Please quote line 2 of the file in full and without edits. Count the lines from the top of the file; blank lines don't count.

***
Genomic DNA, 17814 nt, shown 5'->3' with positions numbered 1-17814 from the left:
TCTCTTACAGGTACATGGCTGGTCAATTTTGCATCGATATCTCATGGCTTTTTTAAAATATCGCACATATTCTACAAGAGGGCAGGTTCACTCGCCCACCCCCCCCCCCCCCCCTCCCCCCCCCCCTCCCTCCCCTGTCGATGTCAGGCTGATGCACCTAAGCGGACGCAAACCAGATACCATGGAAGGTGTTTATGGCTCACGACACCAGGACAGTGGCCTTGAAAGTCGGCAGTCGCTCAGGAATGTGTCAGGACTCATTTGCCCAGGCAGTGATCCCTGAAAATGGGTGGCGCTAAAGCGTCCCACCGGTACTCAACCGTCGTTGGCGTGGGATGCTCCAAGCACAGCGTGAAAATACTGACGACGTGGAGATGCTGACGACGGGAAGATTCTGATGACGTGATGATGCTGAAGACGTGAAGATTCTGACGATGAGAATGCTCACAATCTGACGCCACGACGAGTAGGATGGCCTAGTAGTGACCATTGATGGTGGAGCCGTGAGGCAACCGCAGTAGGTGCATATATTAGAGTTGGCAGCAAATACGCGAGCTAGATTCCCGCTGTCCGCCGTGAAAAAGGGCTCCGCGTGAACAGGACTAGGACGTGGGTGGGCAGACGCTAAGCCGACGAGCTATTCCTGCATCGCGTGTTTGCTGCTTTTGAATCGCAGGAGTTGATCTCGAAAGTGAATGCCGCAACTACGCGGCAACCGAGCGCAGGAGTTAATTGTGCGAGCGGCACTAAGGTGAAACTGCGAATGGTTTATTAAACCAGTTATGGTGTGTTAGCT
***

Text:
TCTCTTACAGGTACATGGCTGGTCAATTTTGCATCGATATCTCATGGCTTTTTTAAAATATCGCACATATTCTACAAGAGGGCAGGTTCACTCGCCCACCCCCCCCCCCCCCCCTCCCCCCCCCCCTCCCTCCCCTGTCGATGTCAGGCTGATGCACCTAAGCGGACGCAAACCAGATACCATGGAAGGTGTTTATGGCTCACGACACCAGGACAGTGGCCTTGAAAGTCGGCAGTCGCTCAGGAATGTGTCAGGACTCATTTGCCCAGGCAGTGATCCCTGAAAATGGGTGGCGCTAAAGCGTCCCACCGGTACTCAACCGTCGTTGGCGTGGGATGCTCCAAGCACAGCGTGAAAATACTGACGACGTGGAGATGCTGACGACGGGAAGATTCTGATGACGTGATGATGCTGAAGACGTGAAGATTCTGACGATGAGAATGCTCACAATCTGACGCCACGACGAGTAGGATGGCCTAGTAGTGACCATTGATGGTGGAGCCGTGAGGCAACCGCAGTAGGTGCATATATTAGAGTTGGCAGCAAATACGCGAGCTAGATTCCCGCTGTCCGCCGTGAAAAAGGGCTCCGCGTGAACAGGACTAGGACGTGGGTGGGCAGACGCTAAGCCGACGAGCTATTCCTGCATCGCGTGTTTGCTGCTTTTGAATCGCAGGAGTTGATCTCGAAAGTGAATGCCGCAACTACGCGGCAACCGAGCGCAGGAGTTAATTGTGCGAGCGGCACTAAGGTGAAACTGCGAATGGTTTATTAAACCAGTTATGGTGTGTTAGCT